Panspermia is the hypothesis that life exists throughout the universe, and is distributed naturally by meteoroids, asteroids, comets, and so on. Specifically, it states that life did not arise on Earth, but arrived here, from someplace else. (http://en.wikipedia.org/wiki/Panspermia)
Panspermia got a major theoretical boost in the last few decades, mostly after the Apollo missions to the moon: Once we had physical samples for comparison, a number of meteorite fragments, here on Earth, were conclusively proven to have come from the moon --- rocks blasted into space lunar impact events, and then falling to Earth.
Later, meteorites were similarly proven to have come from Mars, and asteroids. It turns out to be a fairly common process: Non-Earth stuff gets scattered into space, and lands here all the time.
Now, the reverse process has been shown to exist:
So, the mechanism for panspermia exists; that part of the hypothesis is, er, rock solid, so to speak.
Of course, panspermia sidesteps the basic question of how life arose in the first place. It had to start somewhere, before it hitchhiked to other places on ejected rock fragments.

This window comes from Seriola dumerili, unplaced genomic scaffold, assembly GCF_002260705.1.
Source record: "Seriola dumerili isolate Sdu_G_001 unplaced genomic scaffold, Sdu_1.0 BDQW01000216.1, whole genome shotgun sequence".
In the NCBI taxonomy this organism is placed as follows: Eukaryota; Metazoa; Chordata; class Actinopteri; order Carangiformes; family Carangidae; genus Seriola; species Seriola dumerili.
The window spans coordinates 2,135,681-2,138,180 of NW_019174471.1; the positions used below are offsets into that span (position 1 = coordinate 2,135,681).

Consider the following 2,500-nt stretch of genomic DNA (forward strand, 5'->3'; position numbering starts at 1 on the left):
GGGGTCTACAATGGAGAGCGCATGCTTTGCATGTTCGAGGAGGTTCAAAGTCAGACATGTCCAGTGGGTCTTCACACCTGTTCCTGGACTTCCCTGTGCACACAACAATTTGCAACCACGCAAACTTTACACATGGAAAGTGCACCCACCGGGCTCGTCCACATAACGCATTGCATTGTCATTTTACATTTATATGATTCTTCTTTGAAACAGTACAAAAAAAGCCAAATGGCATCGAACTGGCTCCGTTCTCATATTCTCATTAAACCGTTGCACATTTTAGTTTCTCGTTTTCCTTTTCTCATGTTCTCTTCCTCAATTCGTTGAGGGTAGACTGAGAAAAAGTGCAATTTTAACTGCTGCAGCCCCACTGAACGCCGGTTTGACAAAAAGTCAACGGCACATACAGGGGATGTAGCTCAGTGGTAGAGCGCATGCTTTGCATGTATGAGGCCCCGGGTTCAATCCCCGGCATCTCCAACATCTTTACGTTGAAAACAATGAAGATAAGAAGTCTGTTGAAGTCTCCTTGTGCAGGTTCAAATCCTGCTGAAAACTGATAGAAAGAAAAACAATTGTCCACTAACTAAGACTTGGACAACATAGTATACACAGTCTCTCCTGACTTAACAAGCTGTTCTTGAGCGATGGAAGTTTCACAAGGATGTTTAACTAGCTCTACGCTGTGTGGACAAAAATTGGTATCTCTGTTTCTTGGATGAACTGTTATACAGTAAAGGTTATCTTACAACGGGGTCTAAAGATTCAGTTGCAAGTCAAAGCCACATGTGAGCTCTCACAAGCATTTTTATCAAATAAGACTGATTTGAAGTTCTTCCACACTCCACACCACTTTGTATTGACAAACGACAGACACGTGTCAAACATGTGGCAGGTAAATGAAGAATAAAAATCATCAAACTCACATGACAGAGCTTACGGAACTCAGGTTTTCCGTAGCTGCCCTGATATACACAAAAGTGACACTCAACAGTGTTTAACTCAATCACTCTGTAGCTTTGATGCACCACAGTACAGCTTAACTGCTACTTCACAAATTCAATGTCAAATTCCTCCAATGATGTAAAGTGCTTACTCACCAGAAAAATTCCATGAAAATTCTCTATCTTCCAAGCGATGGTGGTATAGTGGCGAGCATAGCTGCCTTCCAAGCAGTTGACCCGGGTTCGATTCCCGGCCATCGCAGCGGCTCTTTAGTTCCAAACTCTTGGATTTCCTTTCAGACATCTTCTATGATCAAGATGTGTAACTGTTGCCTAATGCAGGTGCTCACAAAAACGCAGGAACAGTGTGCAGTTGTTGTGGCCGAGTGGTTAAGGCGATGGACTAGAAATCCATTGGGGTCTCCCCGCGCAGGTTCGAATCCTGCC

And panspermia doesn't address the idea that life may be an inevitable emergent property of the correct local conditions; not requiring lots of transport from place to place.
After all, we've only just started looking, and already have found something like 3,500 earthlike worlds in our immediate vicinity; and over 100 of those are in the habitable zone. Extrapolating the math suggests there are something like 40 billion earthlike worlds in our galaxy alone; one of countless hundreds of billions galaxies.
Given all that real estate, and the vastness of time, the idea that life arose only once, and only locally, seems kind of silly to me.
But still: Once life arises anywhere, it's looking entirely possible that it gets shuffled around, at least on an interplanetary scale, by catching rides on ejecta.
And that's kind of cool.
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